Sports parents, your children learn from you
Published 12:00 am Wednesday, March 31, 2004
This Saturday, local youth opens another season of baseball.
We would like to take this opportunity to remind the parents to be careful of their behavior in the bleachers.
Let’s face it. Children often learn what sportsmanship is about from their parents, and parents who are poor sports, are setting a bad example for their children, not to mention the embarrassment factor the child must carry with them throughout the game.
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Children go into the season thinking games are games and by playing, they are improving their skills, confidence, building their self-esteem and above all having fun.
Then something happens. A few un-parentlike adults lose their cool at the players, who are trying to learn to play better and everything coaches have tried to build is for naught. Often, it is the parents who turn the American past time into a tension filled pressure cooker where winning is everything and losing gracefully is totally unacceptable.
As parents, we have to be aware that our behaviors often set the tone for our children's attitudes toward youth sports. As adults, we often tend to focus on the &uot;end product&uot;, rather than the &uot;process.&uot; When an adult arrives at game’s end, and sees the players coming off the field, what is the first word out of their mouth? It’s usually, &uot;Who won?&uot; or &uot;Did you get any hits?&uot;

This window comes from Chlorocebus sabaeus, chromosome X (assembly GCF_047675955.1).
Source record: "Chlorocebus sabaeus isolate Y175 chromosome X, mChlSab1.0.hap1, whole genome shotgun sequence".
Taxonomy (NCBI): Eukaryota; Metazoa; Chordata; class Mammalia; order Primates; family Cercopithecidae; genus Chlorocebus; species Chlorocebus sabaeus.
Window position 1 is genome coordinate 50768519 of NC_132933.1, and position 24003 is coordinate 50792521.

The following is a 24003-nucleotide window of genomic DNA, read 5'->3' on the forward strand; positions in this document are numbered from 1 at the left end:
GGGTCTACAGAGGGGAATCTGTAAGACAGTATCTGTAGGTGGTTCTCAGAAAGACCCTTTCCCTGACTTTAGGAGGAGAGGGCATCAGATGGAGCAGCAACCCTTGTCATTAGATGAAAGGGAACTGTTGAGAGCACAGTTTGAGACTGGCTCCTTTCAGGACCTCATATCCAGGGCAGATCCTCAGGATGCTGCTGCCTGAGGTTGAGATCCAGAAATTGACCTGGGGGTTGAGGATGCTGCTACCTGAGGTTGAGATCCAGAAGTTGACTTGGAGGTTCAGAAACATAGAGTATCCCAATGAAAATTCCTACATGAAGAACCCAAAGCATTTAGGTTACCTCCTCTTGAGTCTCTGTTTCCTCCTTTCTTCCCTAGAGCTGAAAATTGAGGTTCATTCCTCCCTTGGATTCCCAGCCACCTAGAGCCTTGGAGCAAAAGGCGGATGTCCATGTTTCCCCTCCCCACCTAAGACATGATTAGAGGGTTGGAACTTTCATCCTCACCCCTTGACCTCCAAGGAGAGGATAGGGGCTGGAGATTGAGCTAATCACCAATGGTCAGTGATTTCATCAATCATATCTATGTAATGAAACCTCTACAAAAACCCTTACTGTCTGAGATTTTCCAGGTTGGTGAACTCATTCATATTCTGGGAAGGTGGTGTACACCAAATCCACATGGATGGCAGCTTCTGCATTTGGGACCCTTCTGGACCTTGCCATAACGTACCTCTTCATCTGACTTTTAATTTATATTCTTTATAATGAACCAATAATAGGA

Immediately these become major mistakes rather than life learning experiences.
Children often leave the field seeing themselves as failures. Where is the fun in that?
Research has shown that elite athletes focus on tasks, not trophies. That is, they focus on the process of their skill development, measuring their progress in terms of frequency, duration, or intensity. They have an intense desire to win, but most of their energy is spent competing against themselves. Success in their eyes is measured by progress, not in the won-loss column.
As parents, if we’re looking to develop a positive attitude in our children, we would do well to watch our own behaviors at athletic events. Do we give positive encouragement, or critical, judgmental remarks? Do we show a calm demeanor, or do we get heated over things that we would be wise to let pass in the spirit of good sportsmanship? Do we praise participation, or game statistics?
So this season, when you are out at the game in the beautiful weather and you feel the urge to yell about a mistake, close your mouth and think about what you’re saying.
Just remember your attitude is showing, and your children are listening.
While we agree that many of life's lessons can be learned on the baseball diamond, don't forget that a major component of youth baseball, or any youth sport, is having fun so please don't forget that.